December is supposed to be a period of tidings of comfort and joy.
Not apparently in the cellular business, where Telus Communications Co. and Mobilicity are going at it with bare knuckles.
Telus, the Vancouver-based telco, has accused the Toronto-based startup of broadcasting television ads containing “false and misleading” representations about unnamed competitors.
Coincidentally or not, these are Mobilicity’s first TV ads.
Telus will ask a B.C. judge for a temporary injunction on Friday ordering Mobilicity to stop making allegations in ads that wireless competitors make “deceiving offers” to customers.
None of the claims has been proven in court.
For his part Mobilicity president Stewart Lyons on Tuesday accused Telus of being a “bully,” and promising to tell the Canadian Radio-television and Telecommunications Commission (CRTC) at its upcoming hearings on creating a wireless code of conduct that the telco’s going to court is an attempt “to shut down competitive dialogue.”
Mobilicity, which began operations in May, 2010, is one of four new entrants that are challenging the biggest carriers in the country, Telus, Bell Mobility and Rogers Communications.
After more than two years they still have single digit market share nationally.
The newcomers tout two advantages: They don’t force subscribers to sign annual contracts like the big three, and they offer unlimited voice, text or data service.
This fight – one of several over wireless advertising -- may turn out to be over the definition of “contract” and “unlimited.”"
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Owned by Data and Audio-Visual Entertainment Wireless Inc., Mobilicity offers service in Vancouver, Calgary, Edmonton, Toronto and Ottawa, while Telus’ network extends across most of the country.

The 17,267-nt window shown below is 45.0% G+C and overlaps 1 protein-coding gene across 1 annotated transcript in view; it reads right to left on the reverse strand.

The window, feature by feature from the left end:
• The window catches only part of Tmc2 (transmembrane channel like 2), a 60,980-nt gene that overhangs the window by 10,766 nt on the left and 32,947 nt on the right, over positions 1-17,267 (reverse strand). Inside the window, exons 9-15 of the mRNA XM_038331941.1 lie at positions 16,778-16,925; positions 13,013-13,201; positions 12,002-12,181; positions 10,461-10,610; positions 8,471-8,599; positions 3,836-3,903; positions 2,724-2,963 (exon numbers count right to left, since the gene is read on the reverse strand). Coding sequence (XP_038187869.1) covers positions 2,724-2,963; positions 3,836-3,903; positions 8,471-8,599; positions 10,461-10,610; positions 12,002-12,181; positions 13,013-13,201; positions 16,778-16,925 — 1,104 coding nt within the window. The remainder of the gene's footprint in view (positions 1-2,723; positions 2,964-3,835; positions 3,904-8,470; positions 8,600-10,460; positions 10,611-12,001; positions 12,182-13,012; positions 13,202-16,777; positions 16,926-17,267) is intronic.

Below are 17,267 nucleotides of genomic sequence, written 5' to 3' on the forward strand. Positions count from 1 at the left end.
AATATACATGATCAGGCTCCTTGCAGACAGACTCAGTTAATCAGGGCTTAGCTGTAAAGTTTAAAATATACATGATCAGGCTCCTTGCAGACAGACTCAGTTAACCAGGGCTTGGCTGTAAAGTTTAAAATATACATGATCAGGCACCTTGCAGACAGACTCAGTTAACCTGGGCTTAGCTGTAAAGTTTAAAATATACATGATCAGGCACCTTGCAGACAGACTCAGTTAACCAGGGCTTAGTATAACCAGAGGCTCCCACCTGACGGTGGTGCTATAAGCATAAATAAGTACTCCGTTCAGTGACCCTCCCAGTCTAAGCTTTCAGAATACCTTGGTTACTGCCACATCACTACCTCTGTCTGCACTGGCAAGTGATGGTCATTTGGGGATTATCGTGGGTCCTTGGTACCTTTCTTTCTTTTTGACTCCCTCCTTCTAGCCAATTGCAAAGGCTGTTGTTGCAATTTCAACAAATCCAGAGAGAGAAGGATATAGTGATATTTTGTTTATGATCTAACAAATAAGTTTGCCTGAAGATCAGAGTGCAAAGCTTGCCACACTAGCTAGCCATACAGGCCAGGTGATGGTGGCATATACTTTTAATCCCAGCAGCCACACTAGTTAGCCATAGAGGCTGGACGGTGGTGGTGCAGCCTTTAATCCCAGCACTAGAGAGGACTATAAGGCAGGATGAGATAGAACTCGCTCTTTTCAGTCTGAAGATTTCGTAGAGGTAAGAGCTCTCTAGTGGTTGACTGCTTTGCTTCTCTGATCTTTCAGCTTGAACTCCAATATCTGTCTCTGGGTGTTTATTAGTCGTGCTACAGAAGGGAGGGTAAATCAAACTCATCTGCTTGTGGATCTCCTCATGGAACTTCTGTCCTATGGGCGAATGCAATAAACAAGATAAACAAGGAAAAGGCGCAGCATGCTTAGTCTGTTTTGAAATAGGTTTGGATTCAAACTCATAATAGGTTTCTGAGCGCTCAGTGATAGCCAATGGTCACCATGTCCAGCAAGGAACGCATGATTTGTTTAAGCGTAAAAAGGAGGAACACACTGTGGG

The December holiday season is one of the biggest sales periods of the year for cellular sales, with carriers heavily advertising special promotions.
According to Telus’ statement of claim, Mobilicity’s recent TV ads contain three alleged misrepresentations which give the impression Telus and others use deceiving or misleading advertising:
--that unnamed competitors make offers of unlimited plans, when in fact unlimited service is offered only after 6 p.m. weekdays and on weekends.
Telus says no Canadian carrier offers unlimited voice calling that is constrained;
--that Mobilicity offers service with no contracts.
The impression, Telus alleges, is there are no “terms” to the startup’s service. But, it says, all Mobilicity services have conditions;
--that Mobilicity offers customers plans with “unlimited data.”